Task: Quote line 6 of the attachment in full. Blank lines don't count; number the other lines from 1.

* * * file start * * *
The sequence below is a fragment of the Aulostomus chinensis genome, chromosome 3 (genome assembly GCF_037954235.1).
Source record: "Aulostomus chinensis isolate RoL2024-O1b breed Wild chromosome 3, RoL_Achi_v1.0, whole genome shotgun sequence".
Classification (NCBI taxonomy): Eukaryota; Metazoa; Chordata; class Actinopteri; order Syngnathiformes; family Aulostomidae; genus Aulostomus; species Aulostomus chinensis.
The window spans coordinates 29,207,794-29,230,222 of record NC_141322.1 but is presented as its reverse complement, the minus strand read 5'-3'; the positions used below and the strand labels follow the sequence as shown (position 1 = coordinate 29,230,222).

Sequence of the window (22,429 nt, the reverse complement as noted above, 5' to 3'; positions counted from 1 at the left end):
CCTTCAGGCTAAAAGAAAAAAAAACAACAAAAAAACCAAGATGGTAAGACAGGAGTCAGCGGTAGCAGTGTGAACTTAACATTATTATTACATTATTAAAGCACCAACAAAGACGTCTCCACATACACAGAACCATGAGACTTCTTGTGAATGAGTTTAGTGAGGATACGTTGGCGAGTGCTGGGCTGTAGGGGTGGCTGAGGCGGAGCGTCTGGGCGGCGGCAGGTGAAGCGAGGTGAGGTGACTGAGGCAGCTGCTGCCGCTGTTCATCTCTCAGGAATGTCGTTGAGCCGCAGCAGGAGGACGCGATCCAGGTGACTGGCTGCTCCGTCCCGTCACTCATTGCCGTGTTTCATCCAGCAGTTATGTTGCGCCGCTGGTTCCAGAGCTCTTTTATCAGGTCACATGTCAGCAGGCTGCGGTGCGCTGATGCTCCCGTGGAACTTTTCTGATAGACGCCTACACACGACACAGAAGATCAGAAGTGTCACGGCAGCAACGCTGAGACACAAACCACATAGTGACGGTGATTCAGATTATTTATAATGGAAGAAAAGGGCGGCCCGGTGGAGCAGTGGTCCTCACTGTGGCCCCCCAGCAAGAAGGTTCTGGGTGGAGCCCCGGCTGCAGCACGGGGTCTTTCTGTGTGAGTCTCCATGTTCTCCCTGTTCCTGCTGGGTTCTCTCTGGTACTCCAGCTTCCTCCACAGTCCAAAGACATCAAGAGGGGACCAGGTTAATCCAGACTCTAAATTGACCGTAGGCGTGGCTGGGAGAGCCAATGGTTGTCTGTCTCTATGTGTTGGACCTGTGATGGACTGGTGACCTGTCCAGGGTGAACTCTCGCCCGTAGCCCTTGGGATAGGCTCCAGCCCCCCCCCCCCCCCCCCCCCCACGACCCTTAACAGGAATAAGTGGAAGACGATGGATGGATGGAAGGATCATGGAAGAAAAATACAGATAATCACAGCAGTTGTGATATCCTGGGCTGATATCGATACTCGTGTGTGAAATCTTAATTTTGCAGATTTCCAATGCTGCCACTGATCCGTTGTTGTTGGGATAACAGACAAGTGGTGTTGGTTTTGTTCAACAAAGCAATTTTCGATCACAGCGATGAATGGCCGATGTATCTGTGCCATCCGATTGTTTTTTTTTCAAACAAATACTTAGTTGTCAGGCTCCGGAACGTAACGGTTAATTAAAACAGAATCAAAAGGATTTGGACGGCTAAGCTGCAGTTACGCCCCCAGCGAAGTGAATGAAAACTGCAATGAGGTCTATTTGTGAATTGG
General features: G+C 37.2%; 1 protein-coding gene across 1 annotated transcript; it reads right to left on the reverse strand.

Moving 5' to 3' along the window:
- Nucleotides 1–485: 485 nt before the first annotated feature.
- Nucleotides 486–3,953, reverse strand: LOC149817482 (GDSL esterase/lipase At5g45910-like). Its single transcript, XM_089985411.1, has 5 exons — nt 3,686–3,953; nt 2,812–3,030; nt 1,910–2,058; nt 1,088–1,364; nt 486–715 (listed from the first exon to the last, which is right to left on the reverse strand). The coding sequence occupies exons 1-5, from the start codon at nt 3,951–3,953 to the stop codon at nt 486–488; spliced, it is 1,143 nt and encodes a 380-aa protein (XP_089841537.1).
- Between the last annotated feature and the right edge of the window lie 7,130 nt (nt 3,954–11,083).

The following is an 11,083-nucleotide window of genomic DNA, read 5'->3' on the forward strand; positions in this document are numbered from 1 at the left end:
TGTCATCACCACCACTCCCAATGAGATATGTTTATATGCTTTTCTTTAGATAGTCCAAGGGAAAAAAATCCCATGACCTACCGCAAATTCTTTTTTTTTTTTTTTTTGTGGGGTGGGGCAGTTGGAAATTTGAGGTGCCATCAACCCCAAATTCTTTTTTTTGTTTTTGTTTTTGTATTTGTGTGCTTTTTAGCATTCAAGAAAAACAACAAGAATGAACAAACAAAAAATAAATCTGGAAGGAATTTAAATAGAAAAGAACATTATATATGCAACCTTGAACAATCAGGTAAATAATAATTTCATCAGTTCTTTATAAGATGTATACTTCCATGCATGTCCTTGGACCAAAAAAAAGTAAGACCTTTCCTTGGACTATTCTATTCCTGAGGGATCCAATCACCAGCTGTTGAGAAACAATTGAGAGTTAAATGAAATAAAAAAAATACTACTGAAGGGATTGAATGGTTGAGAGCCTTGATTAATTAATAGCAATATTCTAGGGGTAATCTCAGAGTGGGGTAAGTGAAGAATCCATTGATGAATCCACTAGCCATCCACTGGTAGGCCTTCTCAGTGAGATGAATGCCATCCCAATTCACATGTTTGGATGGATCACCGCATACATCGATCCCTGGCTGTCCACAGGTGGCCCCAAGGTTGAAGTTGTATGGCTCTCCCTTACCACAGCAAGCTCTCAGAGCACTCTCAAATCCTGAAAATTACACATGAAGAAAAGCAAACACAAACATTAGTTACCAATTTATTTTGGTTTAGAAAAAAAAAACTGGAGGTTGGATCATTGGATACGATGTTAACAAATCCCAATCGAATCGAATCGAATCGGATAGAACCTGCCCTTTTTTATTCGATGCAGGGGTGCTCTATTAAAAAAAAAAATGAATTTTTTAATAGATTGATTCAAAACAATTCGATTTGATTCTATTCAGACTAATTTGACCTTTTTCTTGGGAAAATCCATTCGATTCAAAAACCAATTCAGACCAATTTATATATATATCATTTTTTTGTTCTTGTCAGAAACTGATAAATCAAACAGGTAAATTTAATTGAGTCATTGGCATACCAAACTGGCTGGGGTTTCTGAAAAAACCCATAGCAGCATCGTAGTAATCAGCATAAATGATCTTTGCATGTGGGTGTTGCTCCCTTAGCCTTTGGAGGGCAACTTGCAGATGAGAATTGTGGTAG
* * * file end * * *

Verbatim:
CCTTCAGGCTAAAAGAAAAAAAAACAACAAAAAAACCAAGATGGTAAGACAGGAGTCAGCGGTAGCAGTGTGAACTTAACATTATTATTACATTATTAAAGCACCAACAAAGACGTCTCCACATACACAGAACCATGAGACTTCTTGTGAATGAGTTTAGTGAGGATACGTTGGCGAGTGCTGGGCTGTAGGGGTGGCTGAGGCGGAGCGTCTGGGCGGCGGCAGGTGAAGCGAGGTGAGGTGACTGAGGCAGCTGCTGCCGCTGTTCATCTCTCAGGAATGTCGTTGAGCCGCAGCAGGAGGACGCGATCCAGGTGACTGGCTGCTCCGTCCCGTCACTCATTGCCGTGTTTCATCCAGCAGTTATGTTGCGCCGCTGGTTCCAGAGCTCTTTTATCAGGTCACATGTCAGCAGGCTGCGGTGCGCTGATGCTCCCGTGGAACTTTTCTGATAGACGCCTACACACGACACAGAAGATCAGAAGTGTCACGGCAGCAACGCTGAGACACAAACCACATAGTGACGGTGATTCAGATTATTTATAATGGAAGAAAAGGGCGGCCCGGTGGAGCAGTGGTCCTCACTGTGGCCCCCCAGCAAGAAGGTTCTGGGTGGAGCCCCGGCTGCAGCACGGGGTCTTTCTGTGTGAGTCTCCATGTTCTCCCTGTTCCTGCTGGGTTCTCTCTGGTACTCCAGCTTCCTCCACAGTCCAAAGACATCAAGAGGGGACCAGGTTAATCCAGACTCTAAATTGACCGTAGGCGTGGCTGGGAGAGCCAATGGTTGTCTGTCTCTATGTGTTGGACCTGTGATGGACTGGTGACCTGTCCAGGGTGAACTCTCGCCCGTAGCCCTTGGGATAGGCTCCAGCCCCCCCCCCCCCCCCCCCCCCACGACCCTTAACAGGAATAAGTGGAAGACGATGGATGGATGGAAGGATCATGGAAGAAAAATACAGATAATCACAGCAGTTGTGATATCCTGGGCTGATATCGATACTCGTGTGTGAAATCTTAATTTTGCAGATTTCCAATGCTGCCACTGATCCGTTGTTGTTGGGATAACAGACAAGTGGTGTTGGTTTTGTTCAACAAAGCAATTTTCGATCACAGCGATGAATGGCCGATGTATCTGTGCCATCCGATTGTTTTTTTTTCAAACAAATACTTAGTTGTCAGGCTCCGGAACGTAACGGTTAATTAAAACAGAATCAAAAGGATTTGGACGGCTAAGCTGCAGTTACGCCCCCAGCGAAGTGAATGAAAACTGCAATGAGGTCTATTTGTGAATTGG